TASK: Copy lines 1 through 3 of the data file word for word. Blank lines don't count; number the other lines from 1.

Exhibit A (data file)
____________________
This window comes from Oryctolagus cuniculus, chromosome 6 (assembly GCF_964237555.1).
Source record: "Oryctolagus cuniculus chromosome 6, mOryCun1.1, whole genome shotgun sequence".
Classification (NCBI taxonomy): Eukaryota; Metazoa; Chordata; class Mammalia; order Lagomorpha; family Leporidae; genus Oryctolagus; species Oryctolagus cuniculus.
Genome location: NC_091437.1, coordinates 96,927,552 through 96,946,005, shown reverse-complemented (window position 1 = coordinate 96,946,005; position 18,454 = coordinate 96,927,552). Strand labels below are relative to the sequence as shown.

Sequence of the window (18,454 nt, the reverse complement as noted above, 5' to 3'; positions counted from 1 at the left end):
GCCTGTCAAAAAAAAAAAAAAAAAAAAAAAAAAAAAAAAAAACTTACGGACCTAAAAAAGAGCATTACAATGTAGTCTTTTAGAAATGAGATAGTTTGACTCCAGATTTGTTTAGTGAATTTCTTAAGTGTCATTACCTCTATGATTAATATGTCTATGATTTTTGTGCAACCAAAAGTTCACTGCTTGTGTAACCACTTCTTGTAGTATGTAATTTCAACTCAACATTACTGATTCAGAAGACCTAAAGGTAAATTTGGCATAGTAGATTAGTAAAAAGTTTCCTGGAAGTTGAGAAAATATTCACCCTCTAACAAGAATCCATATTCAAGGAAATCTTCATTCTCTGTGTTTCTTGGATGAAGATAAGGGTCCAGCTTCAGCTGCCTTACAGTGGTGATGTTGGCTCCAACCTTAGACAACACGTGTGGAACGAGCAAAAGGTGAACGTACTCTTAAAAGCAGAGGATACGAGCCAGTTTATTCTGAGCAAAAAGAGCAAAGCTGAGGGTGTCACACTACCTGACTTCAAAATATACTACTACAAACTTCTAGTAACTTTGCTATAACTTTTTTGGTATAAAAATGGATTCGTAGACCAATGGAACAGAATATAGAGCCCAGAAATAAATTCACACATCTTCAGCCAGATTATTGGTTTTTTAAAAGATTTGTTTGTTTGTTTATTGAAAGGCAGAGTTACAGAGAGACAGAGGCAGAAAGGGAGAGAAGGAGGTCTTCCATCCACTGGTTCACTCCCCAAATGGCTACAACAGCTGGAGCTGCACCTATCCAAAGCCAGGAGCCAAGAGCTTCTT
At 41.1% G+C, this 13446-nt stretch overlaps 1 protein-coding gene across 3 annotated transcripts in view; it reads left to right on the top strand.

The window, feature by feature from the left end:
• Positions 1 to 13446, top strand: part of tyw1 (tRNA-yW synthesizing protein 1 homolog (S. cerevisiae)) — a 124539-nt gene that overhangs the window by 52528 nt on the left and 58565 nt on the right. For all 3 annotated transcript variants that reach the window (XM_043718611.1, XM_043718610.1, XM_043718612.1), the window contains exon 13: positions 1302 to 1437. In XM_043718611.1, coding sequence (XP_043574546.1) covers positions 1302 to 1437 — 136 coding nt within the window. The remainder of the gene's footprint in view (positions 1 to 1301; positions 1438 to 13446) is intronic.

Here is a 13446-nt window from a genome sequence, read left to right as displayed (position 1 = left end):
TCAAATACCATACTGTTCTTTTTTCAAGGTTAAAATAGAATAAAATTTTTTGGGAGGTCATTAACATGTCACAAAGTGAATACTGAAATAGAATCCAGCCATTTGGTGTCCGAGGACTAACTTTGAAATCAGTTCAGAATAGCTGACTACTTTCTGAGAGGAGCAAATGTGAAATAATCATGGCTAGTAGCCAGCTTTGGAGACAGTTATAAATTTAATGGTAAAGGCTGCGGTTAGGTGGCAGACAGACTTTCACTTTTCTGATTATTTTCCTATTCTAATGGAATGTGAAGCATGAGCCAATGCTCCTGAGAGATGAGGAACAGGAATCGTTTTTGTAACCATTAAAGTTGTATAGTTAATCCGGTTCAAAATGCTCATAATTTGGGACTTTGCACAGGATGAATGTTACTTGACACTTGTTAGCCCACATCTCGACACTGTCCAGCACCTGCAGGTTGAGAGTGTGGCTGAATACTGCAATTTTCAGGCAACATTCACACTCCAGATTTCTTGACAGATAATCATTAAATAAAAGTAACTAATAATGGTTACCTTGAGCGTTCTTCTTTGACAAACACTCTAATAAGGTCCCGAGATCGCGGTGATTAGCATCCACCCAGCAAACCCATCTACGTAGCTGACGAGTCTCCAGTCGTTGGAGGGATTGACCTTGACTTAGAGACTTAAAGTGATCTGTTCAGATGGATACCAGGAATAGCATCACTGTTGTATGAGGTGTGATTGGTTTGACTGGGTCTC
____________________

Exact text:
This window comes from Oryctolagus cuniculus, chromosome 6 (assembly GCF_964237555.1).
Source record: "Oryctolagus cuniculus chromosome 6, mOryCun1.1, whole genome shotgun sequence".
Classification (NCBI taxonomy): Eukaryota; Metazoa; Chordata; class Mammalia; order Lagomorpha; family Leporidae; genus Oryctolagus; species Oryctolagus cuniculus.